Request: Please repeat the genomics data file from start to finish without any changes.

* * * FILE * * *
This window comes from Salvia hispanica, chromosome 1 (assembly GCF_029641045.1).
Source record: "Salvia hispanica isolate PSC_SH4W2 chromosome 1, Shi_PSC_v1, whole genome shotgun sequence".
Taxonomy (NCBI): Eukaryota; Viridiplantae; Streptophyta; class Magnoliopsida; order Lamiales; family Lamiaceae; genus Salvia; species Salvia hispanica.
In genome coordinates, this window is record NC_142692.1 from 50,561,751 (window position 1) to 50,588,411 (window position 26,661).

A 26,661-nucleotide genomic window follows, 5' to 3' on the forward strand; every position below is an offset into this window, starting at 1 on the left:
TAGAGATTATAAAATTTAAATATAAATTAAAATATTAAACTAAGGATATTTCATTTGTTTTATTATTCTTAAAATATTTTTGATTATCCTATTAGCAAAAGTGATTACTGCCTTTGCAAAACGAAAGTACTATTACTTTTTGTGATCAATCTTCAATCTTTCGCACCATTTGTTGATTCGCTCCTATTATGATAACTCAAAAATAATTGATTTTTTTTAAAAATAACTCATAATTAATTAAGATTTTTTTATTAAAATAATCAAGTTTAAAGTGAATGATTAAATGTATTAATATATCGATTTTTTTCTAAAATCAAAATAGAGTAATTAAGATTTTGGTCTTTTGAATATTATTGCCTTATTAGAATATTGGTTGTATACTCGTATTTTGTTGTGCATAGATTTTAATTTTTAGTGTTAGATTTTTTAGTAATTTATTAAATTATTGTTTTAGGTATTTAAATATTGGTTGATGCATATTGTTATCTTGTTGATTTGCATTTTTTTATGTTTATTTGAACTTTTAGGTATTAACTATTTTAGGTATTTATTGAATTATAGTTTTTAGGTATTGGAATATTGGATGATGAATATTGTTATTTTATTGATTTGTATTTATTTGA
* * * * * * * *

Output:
This window comes from Salvia hispanica, chromosome 1 (assembly GCF_029641045.1).
Source record: "Salvia hispanica isolate PSC_SH4W2 chromosome 1, Shi_PSC_v1, whole genome shotgun sequence".
Taxonomy (NCBI): Eukaryota; Viridiplantae; Streptophyta; class Magnoliopsida; order Lamiales; family Lamiaceae; genus Salvia; species Salvia hispanica.
In genome coordinates, this window is record NC_142692.1 from 50,561,751 (window position 1) to 50,588,411 (window position 26,661).

A 26,661-nucleotide genomic window follows, 5' to 3' on the forward strand; every position below is an offset into this window, starting at 1 on the left:
TAGAGATTATAAAATTTAAATATAAATTAAAATATTAAACTAAGGATATTTCATTTGTTTTATTATTCTTAAAATATTTTTGATTATCCTATTAGCAAAAGTGATTACTGCCTTTGCAAAACGAAAGTACTATTACTTTTTGTGATCAATCTTCAATCTTTCGCACCATTTGTTGATTCGCTCCTATTATGATAACTCAAAAATAATTGATTTTTTTTAAAAATAACTCATAATTAATTAAGATTTTTTTATTAAAATAATCAAGTTTAAAGTGAATGATTAAATGTATTAATATATCGATTTTTTTCTAAAATCAAAATAGAGTAATTAAGATTTTGGTCTTTTGAATATTATTGCCTTATTAGAATATTGGTTGTATACTCGTATTTTGTTGTGCATAGATTTTAATTTTTAGTGTTAGATTTTTTAGTAATTTATTAAATTATTGTTTTAGGTATTTAAATATTGGTTGATGCATATTGTTATCTTGTTGATTTGCATTTTTTTATGTTTATTTGAACTTTTAGGTATTAACTATTTTAGGTATTTATTGAATTATAGTTTTTAGGTATTGGAATATTGGATGATGAATATTGTTATTTTATTGATTTGTATTTATTTGA